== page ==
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Re: Regression: "find dir/. -type d -empty -delete" claims 'unsuccessful
Re: Regression: "find dir/. -type d -empty -delete" claims 'unsuccessful', breaking scripts.
Sat, 23 Nov 2013 04:39:05 -0800
On 20/11/2013 17:56, Dmitry V. Levin wrote:
On Wed, Nov 20, 2013 at 04:47:38PM -0800, Linda Walsh wrote:
On 18/11/2013 16:29, Dmitry V. Levin wrote:
On Mon, Nov 18, 2013 at 03:55:52PM -0800, Linda A. Walsh wrote:
In coreutils 8.21-7.1.3.
It has been standard to use "." in a directory to mean it's contents
on a recursive or copy (compare cp -al src/. dst/.).
However, "find dir/. -type d -empty -delete" works, but
Definition: The ".." and "." entries are structurally required
entries that appear to exist inside of a directory (whether or not they
actually/physically exist is implementation dependent).
However, A directory must have those entries listed (whether they
exist or not). "." is used a syntactic place holder to mean start from
here -- affect things below this point, but not above it. However,
operating on "." (or deleting ".") is more like trying to delete one of
the vertices of a triangle and while still calling it a triangle. It's
is part of the definition.
Therefore, we've established, you can't delete "." (or "..") and
still have a valid directory entry. Any attempt to delete either of
those entries would VOID the directory -- can cannot be allowed to actually
However. For purposes of recursion. . is a useful notation to mean
start here and work down. POSIX uses it in its find examples.
By "works", I mean it deletes everything from "." and below it,
find: cannot delete 'dir/.': Invalid argument
+++ exited with 1 +++
In other words, find honestly tries to unlink all empty directories in the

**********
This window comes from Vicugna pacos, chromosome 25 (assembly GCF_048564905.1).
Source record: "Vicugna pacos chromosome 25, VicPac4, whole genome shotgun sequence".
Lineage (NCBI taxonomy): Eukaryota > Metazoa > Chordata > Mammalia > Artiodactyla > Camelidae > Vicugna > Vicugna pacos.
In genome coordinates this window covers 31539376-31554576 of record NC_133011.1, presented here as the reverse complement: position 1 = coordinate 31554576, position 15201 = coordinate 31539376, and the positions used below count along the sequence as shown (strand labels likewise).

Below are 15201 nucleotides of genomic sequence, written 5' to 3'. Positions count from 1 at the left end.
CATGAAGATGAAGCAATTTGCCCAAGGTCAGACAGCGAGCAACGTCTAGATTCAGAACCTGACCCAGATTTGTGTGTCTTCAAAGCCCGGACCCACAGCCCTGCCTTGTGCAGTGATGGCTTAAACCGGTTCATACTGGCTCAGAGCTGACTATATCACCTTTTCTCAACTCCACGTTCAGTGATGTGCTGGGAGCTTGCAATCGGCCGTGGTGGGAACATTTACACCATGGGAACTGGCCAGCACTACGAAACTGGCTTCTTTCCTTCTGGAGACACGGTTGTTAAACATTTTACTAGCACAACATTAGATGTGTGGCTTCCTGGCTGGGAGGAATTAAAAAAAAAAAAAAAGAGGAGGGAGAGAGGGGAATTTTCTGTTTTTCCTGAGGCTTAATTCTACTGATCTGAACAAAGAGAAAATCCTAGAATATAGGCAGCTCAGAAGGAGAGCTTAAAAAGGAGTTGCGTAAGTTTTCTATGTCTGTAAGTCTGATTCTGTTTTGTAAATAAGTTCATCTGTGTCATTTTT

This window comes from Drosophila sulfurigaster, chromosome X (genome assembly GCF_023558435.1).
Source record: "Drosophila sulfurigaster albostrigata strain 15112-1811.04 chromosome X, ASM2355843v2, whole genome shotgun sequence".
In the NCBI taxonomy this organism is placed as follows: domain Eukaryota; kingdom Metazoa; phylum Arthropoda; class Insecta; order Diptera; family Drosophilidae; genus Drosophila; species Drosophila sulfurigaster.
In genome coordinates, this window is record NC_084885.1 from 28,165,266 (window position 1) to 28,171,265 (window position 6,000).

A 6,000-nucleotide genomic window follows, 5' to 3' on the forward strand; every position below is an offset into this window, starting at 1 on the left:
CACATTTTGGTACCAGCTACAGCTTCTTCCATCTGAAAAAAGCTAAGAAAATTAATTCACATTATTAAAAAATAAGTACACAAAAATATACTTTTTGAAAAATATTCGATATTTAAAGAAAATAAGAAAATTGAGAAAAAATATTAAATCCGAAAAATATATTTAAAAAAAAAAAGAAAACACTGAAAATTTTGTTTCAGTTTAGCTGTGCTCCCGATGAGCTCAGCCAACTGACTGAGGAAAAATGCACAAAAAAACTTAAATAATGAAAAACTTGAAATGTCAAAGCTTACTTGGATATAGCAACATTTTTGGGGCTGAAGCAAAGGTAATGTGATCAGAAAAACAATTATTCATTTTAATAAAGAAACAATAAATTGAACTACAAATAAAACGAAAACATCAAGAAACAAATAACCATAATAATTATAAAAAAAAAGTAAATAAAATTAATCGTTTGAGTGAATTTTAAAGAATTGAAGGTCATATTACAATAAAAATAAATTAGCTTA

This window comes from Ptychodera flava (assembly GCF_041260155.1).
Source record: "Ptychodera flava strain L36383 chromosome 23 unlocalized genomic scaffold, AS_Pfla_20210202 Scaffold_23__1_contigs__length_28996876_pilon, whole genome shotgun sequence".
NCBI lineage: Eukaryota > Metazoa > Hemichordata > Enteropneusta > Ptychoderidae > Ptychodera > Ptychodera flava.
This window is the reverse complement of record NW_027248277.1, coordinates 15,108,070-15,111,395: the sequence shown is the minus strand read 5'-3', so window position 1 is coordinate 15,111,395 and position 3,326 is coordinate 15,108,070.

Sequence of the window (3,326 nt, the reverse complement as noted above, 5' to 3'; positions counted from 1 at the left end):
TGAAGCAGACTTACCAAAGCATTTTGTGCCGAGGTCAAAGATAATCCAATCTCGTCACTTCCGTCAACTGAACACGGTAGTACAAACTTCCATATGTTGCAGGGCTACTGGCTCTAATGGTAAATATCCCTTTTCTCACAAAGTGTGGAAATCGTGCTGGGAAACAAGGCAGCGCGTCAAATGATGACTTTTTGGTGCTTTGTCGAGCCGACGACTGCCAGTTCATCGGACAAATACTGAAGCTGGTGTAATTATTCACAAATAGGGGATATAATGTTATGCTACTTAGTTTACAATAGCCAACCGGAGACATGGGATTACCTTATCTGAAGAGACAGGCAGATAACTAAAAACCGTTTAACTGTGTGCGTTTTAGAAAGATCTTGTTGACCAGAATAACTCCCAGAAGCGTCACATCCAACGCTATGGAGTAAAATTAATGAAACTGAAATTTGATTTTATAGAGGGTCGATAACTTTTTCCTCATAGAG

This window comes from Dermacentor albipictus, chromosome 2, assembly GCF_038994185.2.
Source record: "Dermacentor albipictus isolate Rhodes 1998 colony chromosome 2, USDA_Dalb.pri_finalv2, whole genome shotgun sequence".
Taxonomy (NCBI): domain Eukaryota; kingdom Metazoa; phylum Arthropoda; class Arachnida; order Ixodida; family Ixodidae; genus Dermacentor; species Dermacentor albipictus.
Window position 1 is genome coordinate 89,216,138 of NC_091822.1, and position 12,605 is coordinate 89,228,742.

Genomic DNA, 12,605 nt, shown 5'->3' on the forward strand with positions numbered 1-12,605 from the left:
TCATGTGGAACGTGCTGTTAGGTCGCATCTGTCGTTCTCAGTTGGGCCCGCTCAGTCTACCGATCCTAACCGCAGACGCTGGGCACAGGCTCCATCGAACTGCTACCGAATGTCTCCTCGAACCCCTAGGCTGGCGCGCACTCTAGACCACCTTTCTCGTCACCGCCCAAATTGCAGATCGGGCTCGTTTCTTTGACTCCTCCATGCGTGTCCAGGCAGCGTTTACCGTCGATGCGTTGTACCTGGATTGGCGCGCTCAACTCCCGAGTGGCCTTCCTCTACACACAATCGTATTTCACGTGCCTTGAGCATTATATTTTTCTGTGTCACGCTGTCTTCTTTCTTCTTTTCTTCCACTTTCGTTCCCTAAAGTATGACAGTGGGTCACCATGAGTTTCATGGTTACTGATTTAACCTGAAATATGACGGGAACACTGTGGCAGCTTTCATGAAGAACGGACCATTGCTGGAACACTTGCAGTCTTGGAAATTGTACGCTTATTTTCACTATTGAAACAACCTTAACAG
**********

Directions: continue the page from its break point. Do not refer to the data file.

specified tree as requested.
"." isn't a directory. It refers to the parent directory, but by itself it
is not a directory. It has no name, and it doesn't have a separate inode
from the named directory it is in.
In this case, linux kernel denies an attempt
to unlink "dir/.", find reports the error and exits with a non-zero status.
Because you can't delete the structural entries. Therefore programs
are *free* to use that notation to describe the contents of that directory.
Note -- if you wanted to delete the directory you are in -- linux has
no problem doing so. if you are in /tmp/dtmp, deleting /tmp/dtmp/. won't work
because it's not a directory. But you CAN delete /tmp/dtmp -- and it will go
away. If "." was really equivalent to the directory, why would /tmp/dtmp be
allowed, while /tmp/dtmp/. not be allowed?
Looks like you argue that find, instead of passing the user specified file
name to the kernel verbatim (like it does) should perform some artificial
manipulations with the user specified file name.
The utility always HAS been smart enough not to pass an invalid directory
name to the kernel. It was only in find-utils 4.3 that this was added.
If find would do this, it would violate the principle of least surprise,
let alone posix conformance.
Not at all. No where does it say you have to try to remove invalid
Both commands honestly try to perform the action requested, but underlying
kernel denies it, so they consistently report the error and exit with a
Because "." is not a real directory. It's a structural entry used
as a place holder.
Compare to "cp -al dir1/. dir2/."
At least in this example, cp doesn't treat "dir1/." or "dir2/."
in a special way: it really creates a hardlinked copy of "dir1/."
No, it does not. If you copy dir1/. into dir2/., it copies the contents
of dir1, but not "dir1" itself. This is different than if you copy dir dir2/.
where it will put a copy of dir1 inside dir2.
But using cp dir1/. dir2/. only moves the *contents* of dir1 into 2. That's
the difference. "." represents the contents -- while the name represents
the whole directory.
Find is behaving inconstantly with historical behavior as well as commands
like "cp" and "rsync".